But it would make sense as he hasn't gotten sour until we started working him regularly.
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    02-27-2013, 09:32 PM
  #4
Yearling
When he turns his butt to you, chase him off, I prefer a swinging rope to chase him off with. Approach him again and give him the chance to be nice. If he pins his hears chase him off. Approach again. He's trying to dominate you. Punish an aggressive move by moving his feet.
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    02-27-2013, 10:04 PM
  #5
Super Moderator
I guess you will want to deal with his manners when catching if you feel that he is directing them at you. If he pins his ears, and I mean really pins them, that's one thing. But if he's just putting them back a bit and turning to wander off away , then he probably is a bit work sour. I still would not let him turn and walk away from me when trying to catch him, but neither would I look at it as him being mean to me or not liking me or whatever was concerning you with you original post.
A horse that has a lot of riders can get kind of sour to work. It doesn't surprise me. Maybe you should just let him do his job as a push button horse and leave him there. That's his coping strategy, and if he's lived this way a long time, it's not so fair to expect him to change just for you.
It's not that you should tolerate bad behavior, but don't think that because he does what is asked of him, and no more than that, that he isn't being a good horse.
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    02-27-2013, 10:07 PM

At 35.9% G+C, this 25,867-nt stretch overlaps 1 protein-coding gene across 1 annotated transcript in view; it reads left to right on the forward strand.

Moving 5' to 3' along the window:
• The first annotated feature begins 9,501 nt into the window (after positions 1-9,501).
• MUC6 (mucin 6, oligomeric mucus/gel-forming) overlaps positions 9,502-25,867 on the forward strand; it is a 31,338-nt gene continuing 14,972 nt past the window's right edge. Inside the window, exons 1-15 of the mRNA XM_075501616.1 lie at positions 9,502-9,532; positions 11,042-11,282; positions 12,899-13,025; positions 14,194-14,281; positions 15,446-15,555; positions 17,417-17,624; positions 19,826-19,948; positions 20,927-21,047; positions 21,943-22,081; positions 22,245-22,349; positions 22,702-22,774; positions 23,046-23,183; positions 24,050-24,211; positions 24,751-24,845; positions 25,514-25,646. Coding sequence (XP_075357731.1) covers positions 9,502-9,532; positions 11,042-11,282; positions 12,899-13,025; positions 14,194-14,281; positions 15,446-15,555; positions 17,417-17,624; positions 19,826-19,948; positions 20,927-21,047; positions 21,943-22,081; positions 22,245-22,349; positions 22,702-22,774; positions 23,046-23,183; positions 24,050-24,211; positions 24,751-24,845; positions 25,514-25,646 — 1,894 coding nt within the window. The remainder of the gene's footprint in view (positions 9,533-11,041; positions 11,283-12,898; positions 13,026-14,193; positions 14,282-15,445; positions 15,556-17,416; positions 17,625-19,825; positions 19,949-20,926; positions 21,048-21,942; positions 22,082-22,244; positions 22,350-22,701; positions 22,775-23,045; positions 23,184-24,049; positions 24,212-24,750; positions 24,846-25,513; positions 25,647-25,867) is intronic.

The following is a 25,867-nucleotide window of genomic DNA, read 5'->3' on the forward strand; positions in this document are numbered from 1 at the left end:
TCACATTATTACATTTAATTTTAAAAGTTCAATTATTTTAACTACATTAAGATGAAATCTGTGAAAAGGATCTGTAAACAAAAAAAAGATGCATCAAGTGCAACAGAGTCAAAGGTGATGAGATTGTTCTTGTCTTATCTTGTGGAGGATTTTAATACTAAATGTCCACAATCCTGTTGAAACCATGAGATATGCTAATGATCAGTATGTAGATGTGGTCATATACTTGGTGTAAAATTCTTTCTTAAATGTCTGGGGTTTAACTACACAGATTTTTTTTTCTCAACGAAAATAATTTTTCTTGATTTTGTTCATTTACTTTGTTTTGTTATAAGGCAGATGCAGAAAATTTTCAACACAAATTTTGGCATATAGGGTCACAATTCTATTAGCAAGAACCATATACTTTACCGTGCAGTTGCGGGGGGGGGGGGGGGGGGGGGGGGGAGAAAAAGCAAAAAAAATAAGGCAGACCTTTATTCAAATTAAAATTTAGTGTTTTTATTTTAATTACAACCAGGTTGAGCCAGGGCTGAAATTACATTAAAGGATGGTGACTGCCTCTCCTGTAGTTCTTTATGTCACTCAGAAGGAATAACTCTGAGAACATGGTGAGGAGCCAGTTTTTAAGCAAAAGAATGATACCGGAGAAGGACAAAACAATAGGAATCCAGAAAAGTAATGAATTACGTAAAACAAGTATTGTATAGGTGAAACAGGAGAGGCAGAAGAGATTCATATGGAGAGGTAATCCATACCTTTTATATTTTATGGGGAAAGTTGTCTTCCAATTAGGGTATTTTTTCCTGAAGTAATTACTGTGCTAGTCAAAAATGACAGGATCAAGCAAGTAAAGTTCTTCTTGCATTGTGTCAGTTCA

#6
Yearling
I figured as much, it is only when I have the halter and lead rope that he does it, however, another example is when he chases off his Pasture mate who is a beta. Gotta fix that as well, as it makes it hard for the owner (who isn't really horse savvy) to get a good look at Chance and ensure he hasn't re opened an old scar.
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    02-27-2013, 10:10 PM
  #7
Yearling
That's herd dynamic. You can't really stop him from chasing another horse around. Lesson horses do get that way though, stubborn to catch and grouchy. Can't say I blame them.
     
    02-27-2013, 10:15 PM
  #8
Yearling
Tiny, he isn't aggressive, he just pins and I get a "glare" vibe, particularly when tacking. I haven't visited him in a while, but I will see him this saturday. But you are right, it wouldn't be fair to have him change. I know people who used to hate riding him because he would do his best to undermine the rider, but, I have heard good comments about how he is now, so maybe being push button is a good thing.

I thought that if I had earned more respect, our work could be better. He does as I ask, and he works well, we just fight a lot with him cutting corners and ducking down the middle of the arena, as is what he is used to when jousting.

Better than we were before, but meh. I can let it slide.
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    02-27-2013, 10:16 PM
  #9
Yearling
I don't blame him either. I was hoping to at least figure a way of making work enjoyable. Perhaps more trail rides are in order...
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    02-27-2013, 10:18 PM
  #10
Started
Parelli's 'games' are pretty good for gaining respect and trust. Buck Brannaman has some good ideas too. They are the two people I look at - Buck more than Parelli usually.